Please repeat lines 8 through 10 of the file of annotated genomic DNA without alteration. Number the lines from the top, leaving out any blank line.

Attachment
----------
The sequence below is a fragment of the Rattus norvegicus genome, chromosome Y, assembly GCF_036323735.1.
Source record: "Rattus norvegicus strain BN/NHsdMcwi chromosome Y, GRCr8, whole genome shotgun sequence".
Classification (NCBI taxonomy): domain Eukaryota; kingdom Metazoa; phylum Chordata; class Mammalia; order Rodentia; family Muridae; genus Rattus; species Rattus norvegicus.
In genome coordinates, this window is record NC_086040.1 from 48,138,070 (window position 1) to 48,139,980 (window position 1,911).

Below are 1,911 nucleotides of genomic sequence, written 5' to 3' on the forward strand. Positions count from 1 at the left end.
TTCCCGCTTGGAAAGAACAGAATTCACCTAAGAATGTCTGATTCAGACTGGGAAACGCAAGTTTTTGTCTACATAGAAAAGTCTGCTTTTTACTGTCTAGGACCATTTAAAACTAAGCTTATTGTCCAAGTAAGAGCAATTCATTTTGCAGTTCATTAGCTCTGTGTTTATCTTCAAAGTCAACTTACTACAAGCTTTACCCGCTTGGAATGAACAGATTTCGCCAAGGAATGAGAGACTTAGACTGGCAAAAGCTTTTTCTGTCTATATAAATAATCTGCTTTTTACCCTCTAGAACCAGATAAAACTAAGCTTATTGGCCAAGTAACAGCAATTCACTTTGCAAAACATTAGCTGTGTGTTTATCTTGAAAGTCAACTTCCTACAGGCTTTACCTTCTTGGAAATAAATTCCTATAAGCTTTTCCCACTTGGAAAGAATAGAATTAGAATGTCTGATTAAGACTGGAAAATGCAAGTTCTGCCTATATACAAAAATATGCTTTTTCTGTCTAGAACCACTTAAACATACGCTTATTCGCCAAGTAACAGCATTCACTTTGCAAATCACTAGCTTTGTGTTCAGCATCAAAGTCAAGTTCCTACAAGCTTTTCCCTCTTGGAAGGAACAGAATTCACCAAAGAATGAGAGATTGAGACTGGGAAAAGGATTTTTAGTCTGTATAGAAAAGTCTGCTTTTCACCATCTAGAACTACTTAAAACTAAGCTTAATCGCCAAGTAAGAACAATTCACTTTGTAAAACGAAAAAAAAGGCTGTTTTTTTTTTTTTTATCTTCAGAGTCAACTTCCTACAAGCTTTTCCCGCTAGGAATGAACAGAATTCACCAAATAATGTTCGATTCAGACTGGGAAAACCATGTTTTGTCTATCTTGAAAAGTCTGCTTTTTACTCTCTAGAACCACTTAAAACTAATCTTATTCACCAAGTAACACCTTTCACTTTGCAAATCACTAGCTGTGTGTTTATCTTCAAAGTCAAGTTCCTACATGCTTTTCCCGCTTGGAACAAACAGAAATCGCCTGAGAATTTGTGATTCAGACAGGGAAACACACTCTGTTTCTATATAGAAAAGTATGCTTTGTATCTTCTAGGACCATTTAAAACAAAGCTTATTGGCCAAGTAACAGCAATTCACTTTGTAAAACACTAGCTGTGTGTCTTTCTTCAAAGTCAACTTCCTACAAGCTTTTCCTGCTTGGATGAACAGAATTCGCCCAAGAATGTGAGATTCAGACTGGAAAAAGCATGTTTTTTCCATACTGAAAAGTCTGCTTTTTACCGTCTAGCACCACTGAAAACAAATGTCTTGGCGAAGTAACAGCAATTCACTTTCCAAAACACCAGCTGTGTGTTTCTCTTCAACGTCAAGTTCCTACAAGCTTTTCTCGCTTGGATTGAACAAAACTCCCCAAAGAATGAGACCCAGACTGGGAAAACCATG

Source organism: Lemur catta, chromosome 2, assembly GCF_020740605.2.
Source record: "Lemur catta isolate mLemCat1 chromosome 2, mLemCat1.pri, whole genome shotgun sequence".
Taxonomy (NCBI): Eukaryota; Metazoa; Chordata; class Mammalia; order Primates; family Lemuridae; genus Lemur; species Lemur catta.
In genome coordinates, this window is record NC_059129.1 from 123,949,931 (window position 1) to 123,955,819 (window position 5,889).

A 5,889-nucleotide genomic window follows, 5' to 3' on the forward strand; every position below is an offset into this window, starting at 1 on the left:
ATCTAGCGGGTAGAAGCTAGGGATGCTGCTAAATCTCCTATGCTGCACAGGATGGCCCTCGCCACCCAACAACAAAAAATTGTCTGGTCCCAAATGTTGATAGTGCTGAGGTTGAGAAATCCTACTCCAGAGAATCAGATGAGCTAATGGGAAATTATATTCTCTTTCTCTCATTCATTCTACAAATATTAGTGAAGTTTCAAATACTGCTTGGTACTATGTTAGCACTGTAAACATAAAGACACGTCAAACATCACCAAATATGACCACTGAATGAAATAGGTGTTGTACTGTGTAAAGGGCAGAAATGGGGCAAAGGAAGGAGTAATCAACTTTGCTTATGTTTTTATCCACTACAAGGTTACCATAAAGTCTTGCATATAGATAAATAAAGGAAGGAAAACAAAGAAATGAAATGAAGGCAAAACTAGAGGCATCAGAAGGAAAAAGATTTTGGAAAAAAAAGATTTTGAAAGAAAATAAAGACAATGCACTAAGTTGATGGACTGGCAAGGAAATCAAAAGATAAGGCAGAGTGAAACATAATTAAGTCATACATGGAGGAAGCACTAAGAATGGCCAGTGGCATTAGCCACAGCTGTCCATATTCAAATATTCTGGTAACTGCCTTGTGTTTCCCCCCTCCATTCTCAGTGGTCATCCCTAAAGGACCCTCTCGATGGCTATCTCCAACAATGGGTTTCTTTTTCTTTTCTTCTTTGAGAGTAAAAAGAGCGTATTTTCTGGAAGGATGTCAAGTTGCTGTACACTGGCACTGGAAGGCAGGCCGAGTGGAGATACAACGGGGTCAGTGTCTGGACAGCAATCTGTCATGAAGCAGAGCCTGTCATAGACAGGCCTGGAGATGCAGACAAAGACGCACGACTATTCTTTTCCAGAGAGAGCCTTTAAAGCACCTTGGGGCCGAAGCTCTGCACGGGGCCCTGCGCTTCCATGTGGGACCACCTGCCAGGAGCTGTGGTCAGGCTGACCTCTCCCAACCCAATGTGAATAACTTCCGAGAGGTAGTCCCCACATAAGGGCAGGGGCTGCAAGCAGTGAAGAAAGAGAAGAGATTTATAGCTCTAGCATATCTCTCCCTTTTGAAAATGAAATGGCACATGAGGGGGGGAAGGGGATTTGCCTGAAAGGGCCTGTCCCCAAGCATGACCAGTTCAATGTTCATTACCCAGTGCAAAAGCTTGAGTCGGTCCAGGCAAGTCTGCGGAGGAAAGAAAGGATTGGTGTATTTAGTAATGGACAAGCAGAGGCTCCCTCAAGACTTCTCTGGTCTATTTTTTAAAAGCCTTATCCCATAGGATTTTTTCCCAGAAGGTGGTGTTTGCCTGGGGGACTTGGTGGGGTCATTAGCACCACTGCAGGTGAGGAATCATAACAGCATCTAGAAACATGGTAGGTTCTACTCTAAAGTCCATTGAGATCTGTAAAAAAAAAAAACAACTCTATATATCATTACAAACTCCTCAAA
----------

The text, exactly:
Source record: "Lemur catta isolate mLemCat1 chromosome 2, mLemCat1.pri, whole genome shotgun sequence".
Taxonomy (NCBI): Eukaryota; Metazoa; Chordata; class Mammalia; order Primates; family Lemuridae; genus Lemur; species Lemur catta.
In genome coordinates, this window is record NC_059129.1 from 123,949,931 (window position 1) to 123,955,819 (window position 5,889).